The Contradictory Nature of OOXML (Part II)

[Ongoing coverage of this story] Andy continues his excellent coverage of the OOXML ISO process. From his post:
In that first blog entry, I concluded that Microsoft had won the first point in the contest over whether its document format would become a global standard or not. With the deadline past, who would be found to have won the next?
Well the results are in, and an unprecedented nineteen* countries have responded during the contradictions phase – most or all lodging formal contradictions with Joint Technical Committee 1 (JTC), the ISO/IEC body that is managing the Fast Track process under which OOXML (now Ecma 376) has been submitted. This may not only be the largest number of countries that have ever submitted contradictions in the ISO/IEC process, but nineteen responses is greater than the total number of national bodies that often bother to vote on a proposed standard at all.
[*Update: make that twenty]
When it is recalled that any national body responding would first have had to wade through the entire 6,039 pages of the specification itself, and then compose, debate and approve its response in only 30 days, this result is nothing less than astonishing. Truly, I think that this demonstrates the degree to which the world has come to appreciate the importance of ensuring the long-term accessibility of its historical record, as well as the inadvisability of entrusting that heritage to a single vendor or software program.

There is further coverage of what actually constitutes a “contradiction” here. I'd say this level of response, especially in such a short time frame, is quite telling. It remains to be seen how Microsoft will respond, but the writing is on the wall. World Governments have learned that being beholden to a single vendor is just bad practice. Additional information on the numbers and what they mean.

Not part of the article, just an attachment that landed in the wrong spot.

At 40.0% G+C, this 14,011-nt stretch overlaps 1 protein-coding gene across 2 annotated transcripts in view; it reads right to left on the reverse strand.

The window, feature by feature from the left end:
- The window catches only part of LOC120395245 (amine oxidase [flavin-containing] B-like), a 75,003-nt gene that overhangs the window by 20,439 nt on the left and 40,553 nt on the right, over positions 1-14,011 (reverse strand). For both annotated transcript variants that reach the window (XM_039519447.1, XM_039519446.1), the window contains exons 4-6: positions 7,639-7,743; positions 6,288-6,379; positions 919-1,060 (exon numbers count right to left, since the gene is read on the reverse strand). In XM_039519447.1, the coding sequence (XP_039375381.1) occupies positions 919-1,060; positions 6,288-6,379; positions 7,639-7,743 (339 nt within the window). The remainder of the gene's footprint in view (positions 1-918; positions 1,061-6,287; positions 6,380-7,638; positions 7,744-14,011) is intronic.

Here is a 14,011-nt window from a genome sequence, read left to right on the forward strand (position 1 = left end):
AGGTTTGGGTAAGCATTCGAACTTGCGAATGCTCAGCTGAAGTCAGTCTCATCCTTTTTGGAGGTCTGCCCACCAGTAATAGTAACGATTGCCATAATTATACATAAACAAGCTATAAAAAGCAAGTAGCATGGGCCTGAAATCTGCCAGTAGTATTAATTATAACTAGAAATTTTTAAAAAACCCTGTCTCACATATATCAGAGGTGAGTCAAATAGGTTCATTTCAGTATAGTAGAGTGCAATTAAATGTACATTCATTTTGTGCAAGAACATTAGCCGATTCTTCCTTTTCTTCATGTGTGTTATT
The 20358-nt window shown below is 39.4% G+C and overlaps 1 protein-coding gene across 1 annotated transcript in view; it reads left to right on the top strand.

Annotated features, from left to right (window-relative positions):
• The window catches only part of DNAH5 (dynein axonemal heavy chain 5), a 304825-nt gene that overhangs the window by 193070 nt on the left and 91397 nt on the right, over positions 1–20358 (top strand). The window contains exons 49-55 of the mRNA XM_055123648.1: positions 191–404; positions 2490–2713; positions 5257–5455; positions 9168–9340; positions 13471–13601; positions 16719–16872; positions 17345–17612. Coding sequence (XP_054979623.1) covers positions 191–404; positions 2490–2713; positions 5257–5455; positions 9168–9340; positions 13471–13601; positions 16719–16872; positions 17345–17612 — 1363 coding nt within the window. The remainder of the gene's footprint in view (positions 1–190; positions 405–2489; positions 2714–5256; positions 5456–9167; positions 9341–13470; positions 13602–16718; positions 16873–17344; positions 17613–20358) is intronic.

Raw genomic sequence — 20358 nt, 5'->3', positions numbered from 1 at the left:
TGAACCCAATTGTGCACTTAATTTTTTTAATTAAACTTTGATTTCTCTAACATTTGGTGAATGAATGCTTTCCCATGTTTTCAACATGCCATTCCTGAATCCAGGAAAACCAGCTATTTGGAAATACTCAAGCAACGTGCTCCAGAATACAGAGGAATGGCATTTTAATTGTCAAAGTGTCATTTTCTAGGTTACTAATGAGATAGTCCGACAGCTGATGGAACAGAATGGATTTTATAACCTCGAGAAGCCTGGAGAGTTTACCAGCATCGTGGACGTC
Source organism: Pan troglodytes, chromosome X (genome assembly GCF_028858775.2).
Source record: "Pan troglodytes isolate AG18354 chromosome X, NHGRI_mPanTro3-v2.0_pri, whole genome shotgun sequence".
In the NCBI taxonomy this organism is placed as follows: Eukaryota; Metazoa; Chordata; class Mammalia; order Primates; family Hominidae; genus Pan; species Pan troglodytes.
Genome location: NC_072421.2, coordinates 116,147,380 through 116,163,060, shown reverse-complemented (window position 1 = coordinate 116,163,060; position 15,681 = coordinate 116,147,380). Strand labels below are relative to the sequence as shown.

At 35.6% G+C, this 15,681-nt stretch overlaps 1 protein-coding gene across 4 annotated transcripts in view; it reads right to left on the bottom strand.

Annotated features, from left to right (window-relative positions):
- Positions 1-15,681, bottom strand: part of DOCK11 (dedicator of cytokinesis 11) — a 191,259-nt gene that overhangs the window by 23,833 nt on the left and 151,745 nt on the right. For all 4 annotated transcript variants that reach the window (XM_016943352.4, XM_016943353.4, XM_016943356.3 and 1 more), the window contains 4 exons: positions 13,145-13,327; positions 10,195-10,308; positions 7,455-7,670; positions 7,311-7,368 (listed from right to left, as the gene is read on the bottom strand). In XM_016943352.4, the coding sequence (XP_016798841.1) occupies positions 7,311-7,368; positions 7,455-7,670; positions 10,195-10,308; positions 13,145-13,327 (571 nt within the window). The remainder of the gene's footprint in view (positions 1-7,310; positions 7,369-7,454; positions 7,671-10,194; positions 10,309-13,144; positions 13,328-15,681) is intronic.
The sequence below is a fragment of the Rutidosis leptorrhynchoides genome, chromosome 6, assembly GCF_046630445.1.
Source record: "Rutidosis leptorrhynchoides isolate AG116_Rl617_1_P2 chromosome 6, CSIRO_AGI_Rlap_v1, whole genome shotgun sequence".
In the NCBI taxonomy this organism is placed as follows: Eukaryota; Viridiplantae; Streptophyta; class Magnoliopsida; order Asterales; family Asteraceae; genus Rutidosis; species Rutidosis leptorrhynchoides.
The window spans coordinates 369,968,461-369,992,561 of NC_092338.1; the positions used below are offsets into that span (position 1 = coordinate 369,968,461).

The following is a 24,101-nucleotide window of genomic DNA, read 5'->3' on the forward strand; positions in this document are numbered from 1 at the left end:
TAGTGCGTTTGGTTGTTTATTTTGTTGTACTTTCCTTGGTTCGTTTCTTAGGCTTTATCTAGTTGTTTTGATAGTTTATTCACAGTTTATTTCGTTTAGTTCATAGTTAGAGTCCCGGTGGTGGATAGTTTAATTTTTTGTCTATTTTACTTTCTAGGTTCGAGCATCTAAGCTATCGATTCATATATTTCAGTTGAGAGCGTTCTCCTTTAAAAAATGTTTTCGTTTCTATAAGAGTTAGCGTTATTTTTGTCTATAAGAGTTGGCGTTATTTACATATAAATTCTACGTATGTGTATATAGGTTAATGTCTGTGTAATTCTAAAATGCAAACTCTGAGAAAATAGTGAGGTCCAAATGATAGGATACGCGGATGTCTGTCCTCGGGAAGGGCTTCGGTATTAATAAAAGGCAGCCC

In related news:
But while this global drama has been playing out, I've learned that a third US state is considering requiring use of open document formats by government agencies (Massachusetts and Minnesota are the other two to date). That state is Texas, where a bill has been introduced to require that only “open document formats” should be permitted. The bill is designated SB 446, and was filed on February 5 (the full text is reproduced at the end of this blog entry).
How does the Texas bill define an open document format? As stated in the bill, such a format would need to be based upon Extensible Markup Language, would need to have been previously approved, and would be required to meet the following criteria:
(1) interoperable among diverse internal and external platforms and applications;
(2) published without restrictions or royalties;
(3) fully and independently implemented by multiple software providers on multiple platforms without any intellectual property reservations for necessary technology; and
(4) controlled by an open industry organization with a well-defined inclusive process for evolution of the standard.

While a couple of those requirements are a bit nebulous, number 3 is not and would currently be a death knell for OOXML. We'll have to follow this bill and see how it does as it makes its way through the process. It should also be interesting to see if any additional states follow the lead of these three.
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